Sunday, 23 July 2017

Back In Black Mountain: Part 2

Day 3: A Mountain and a Katun

9.00k

We made another early start as we left Žabljak on the way to our next destination. Komovi mountain was around a two-and-a-half-hour drive away, following a route that would take us via the Tara Canyon, the second deepest canyon in the world at 1300m.

The Djurdjevica Bridge over the Tara Canyon is impressive, but
it is hard to convey the scale of the scenery on a small photo

Having stopped briefly for photos at the Djurdjevića Bridge, we drove along the canyon towards Mojkovac, more often than not in the shade as the early morning sun had yet to penetrate the depths of the gorge – one of the many impressive drives to be had in Montenegro.

After breakfast in Mojkovac, we took a route via Biogradska Gora and Kolašin and picked up a back road towards Andrijevica, finally winding our way up from the pass Trešnjevik to reach the Eco Katun Štavna at the foot of Komovi.

Eco Katun Stavna at 1700m - a superb setting

It’s a wonderful setting at about 1700m. All the way up we had had tantalising glimpses of the mountain, but the full glory was saved until reaching Štavna.

Majestic Kom Vasojevicki 2461m

After checking in, we began our hike. Komovi has three main peaks, and we were tackling the first of the three, Kom Vasojevićki (2461m) today. Setting off across the grassy pastures and summer dwellings of the katun, we soon picked up signs for the summit and joined a rising traverse across scree slopes on the western flank of the mountain.

Crossing the scree slope on Kom Vasojevicki, with
Kom Kucki and Kom Ljevorijecki beyond

Pausing for breath on the steeper
mid-section of the climb

Presently, the path steepened in gradient to zig zag up to a grassy saddle a short way below the summit. From here, the top looks difficult to attain, but cunningly the path approaches the summit via the safer grassy slopes behind, and with a little scrambling and appropriate care, it is not as impossible as it at first seems. 

Preparing for the tricky-looking approach to the summit

Arriving at the top, we signed the visitor book and made first use of the brand-new stamp that Dimitrije had been asked to bring. Limbs were rested and photos were taken, and we enjoyed the amazing 360° views – to Bjelasica, Sinjajevina, the Prokletije, into Albania and Kosovo, and even to Hajla Peak that the three of us had summited together some four years ago.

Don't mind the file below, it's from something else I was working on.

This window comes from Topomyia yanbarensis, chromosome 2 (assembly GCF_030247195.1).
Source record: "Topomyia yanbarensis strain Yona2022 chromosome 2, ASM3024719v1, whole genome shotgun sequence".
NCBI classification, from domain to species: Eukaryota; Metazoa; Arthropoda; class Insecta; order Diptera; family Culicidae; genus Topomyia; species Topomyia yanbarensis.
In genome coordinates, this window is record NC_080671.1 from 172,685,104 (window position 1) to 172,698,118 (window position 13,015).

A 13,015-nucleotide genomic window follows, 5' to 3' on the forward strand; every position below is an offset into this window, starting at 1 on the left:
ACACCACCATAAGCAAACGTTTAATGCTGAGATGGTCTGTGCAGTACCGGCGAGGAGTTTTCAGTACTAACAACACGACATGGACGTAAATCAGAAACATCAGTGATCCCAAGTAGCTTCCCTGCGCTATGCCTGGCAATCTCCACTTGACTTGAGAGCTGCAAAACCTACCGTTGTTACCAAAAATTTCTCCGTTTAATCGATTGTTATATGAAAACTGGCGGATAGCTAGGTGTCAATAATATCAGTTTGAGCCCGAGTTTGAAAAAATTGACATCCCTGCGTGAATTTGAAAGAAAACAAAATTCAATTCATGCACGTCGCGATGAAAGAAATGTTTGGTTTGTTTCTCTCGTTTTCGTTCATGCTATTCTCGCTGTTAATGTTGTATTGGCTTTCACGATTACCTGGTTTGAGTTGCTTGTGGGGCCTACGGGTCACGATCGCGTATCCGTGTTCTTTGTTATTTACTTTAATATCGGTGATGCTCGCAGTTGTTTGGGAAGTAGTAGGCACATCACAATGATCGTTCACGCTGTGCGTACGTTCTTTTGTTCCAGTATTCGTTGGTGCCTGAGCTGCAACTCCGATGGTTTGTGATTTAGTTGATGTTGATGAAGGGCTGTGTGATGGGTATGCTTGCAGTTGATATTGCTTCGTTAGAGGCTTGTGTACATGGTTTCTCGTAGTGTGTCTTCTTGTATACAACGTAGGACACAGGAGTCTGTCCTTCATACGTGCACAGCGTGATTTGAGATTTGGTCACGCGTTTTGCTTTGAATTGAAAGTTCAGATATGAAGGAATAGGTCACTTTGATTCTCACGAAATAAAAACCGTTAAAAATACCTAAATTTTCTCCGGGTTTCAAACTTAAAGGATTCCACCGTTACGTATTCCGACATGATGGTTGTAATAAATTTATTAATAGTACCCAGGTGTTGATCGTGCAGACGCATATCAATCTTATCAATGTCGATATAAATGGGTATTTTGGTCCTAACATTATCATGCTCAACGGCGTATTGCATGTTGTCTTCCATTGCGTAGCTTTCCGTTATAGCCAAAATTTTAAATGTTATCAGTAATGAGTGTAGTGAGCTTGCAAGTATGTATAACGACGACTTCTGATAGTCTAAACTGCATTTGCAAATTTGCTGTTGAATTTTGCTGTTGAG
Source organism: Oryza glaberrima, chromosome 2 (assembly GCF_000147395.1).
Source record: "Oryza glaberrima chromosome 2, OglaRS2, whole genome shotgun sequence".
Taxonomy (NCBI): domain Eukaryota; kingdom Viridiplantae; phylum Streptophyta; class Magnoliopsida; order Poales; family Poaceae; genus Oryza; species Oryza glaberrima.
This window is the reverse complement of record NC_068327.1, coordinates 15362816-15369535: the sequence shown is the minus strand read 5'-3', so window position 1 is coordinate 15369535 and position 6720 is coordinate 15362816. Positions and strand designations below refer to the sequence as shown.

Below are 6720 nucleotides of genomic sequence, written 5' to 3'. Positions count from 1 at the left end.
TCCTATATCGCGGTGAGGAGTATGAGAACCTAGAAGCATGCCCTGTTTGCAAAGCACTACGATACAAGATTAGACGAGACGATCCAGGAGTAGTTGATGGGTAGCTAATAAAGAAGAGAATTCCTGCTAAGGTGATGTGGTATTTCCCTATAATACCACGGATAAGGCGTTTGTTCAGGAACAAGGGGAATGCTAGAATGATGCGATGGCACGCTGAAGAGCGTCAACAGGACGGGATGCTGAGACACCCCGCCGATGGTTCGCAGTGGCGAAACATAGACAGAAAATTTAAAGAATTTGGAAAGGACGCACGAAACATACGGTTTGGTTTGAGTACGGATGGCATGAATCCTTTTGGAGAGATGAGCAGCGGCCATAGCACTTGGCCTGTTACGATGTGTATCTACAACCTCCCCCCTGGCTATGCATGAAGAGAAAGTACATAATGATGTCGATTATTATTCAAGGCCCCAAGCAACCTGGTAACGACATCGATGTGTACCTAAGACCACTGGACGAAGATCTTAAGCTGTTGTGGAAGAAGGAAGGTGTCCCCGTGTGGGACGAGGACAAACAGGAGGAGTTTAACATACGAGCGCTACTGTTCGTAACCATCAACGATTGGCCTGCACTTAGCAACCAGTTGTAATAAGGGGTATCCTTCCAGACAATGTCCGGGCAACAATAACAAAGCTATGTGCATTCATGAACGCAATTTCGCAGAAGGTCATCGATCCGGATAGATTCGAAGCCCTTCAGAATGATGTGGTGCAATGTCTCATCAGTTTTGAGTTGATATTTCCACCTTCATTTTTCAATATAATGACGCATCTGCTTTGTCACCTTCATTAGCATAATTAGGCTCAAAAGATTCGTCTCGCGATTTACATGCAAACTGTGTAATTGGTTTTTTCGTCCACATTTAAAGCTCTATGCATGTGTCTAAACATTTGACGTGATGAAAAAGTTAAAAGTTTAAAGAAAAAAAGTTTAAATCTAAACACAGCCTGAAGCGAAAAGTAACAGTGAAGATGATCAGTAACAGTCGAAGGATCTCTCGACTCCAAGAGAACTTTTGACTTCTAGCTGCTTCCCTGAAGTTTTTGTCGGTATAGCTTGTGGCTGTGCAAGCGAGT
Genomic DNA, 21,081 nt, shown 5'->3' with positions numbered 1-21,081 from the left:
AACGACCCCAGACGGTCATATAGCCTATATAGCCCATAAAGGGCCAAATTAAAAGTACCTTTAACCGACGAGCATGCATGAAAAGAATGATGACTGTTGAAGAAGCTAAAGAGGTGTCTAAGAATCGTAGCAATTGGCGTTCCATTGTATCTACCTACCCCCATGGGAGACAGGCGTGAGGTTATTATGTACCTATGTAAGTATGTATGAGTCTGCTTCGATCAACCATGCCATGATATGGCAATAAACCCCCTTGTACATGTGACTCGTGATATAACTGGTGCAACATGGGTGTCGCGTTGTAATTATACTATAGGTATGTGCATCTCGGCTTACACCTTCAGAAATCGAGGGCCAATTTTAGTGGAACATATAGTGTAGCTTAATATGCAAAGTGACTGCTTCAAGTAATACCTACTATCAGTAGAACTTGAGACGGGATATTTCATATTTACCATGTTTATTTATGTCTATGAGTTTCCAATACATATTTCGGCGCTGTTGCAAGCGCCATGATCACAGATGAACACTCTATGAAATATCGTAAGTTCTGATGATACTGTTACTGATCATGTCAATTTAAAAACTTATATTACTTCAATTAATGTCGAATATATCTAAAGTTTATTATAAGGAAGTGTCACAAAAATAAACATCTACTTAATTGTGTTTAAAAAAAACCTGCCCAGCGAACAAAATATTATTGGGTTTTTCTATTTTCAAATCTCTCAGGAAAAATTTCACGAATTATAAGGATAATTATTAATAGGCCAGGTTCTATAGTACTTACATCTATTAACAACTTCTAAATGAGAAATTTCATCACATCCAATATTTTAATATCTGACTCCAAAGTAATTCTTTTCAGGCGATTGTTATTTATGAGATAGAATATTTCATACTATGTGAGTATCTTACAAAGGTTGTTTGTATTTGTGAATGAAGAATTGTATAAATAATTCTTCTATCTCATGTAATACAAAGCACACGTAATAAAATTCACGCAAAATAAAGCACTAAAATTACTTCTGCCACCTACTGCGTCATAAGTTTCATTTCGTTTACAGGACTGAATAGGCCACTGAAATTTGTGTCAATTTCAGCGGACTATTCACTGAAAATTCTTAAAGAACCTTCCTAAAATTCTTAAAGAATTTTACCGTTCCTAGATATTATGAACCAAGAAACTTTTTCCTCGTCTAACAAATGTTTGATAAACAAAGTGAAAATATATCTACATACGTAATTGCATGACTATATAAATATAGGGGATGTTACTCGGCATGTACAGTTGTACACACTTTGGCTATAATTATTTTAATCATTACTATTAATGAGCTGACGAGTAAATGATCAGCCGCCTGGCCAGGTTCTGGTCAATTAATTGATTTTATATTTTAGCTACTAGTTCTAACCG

Amazing views in all directions

However, it was a glorious day, and we were not alone on the top. A group of Bulgarians were also climbing the mountain today, and we got chatting to one who was thrilled to hear we would be visiting his country later this year.

Best friends, Bulgarians and backpacks: topping
out on the summit of Kom Vasojevicki

We took lunch on a sheltered bluff just down from the summit, then made our descent by the same route. Like many mountain paths, loose rock and steep ground means it takes almost as long to descend as it does to ascend in the first place.

It's a hard life ..... apparently

On the way down, we met a man who was worried about his hiking partner who hadn’t reached the summit. We kept our eyes and ears open as we went, but didn’t see anyone in trouble (he was later found safe and reasonably well after a slight fall, but it acts as a reminder to observe good practice and stay safe in the mountains).

Beautiful hardship: Hospitable companionship

Crossing the pastures back to the Eco Katun, we were invited in to one of the cabins for something to eat and drink. These dwellings are only inhabited during the three-or-so months of the summer, when small-holders bring their livestock up to the high pastures for grazing and to make cheese and jam and dry herbs for the winter.

For the rest of the year, our host was a teacher, and although it is beautiful here, it can at times be a lonely place. Hospitality is a tradition in these parts, and invites are regularly made to passers-by in exchange for company. We were happy to chat for a while, drinking juice and eating delicious bread and fresh cheese made that morning.

What a feast! Homemade corn bread, black bread and cheese

Back at the Eco Katun Štavna, we settled in for the evening. Dimitrije had to pop home to celebrate his son’s first birthday, but we were extremely well looked after by hosts Branko and Nemanja. We had dinner on the terrace – delicious stuffed peppers, corn bread with cheese and cream, salad and a couple of beers to wash it all down.

After a brief stroll along the road to let dinner settle and reflect on one of the best mountain days we have had, we turned in for the night, our only sadness being that one night here may not be enough.

For anyone interested in the Eco Katun Štavna, you can find further details HERE

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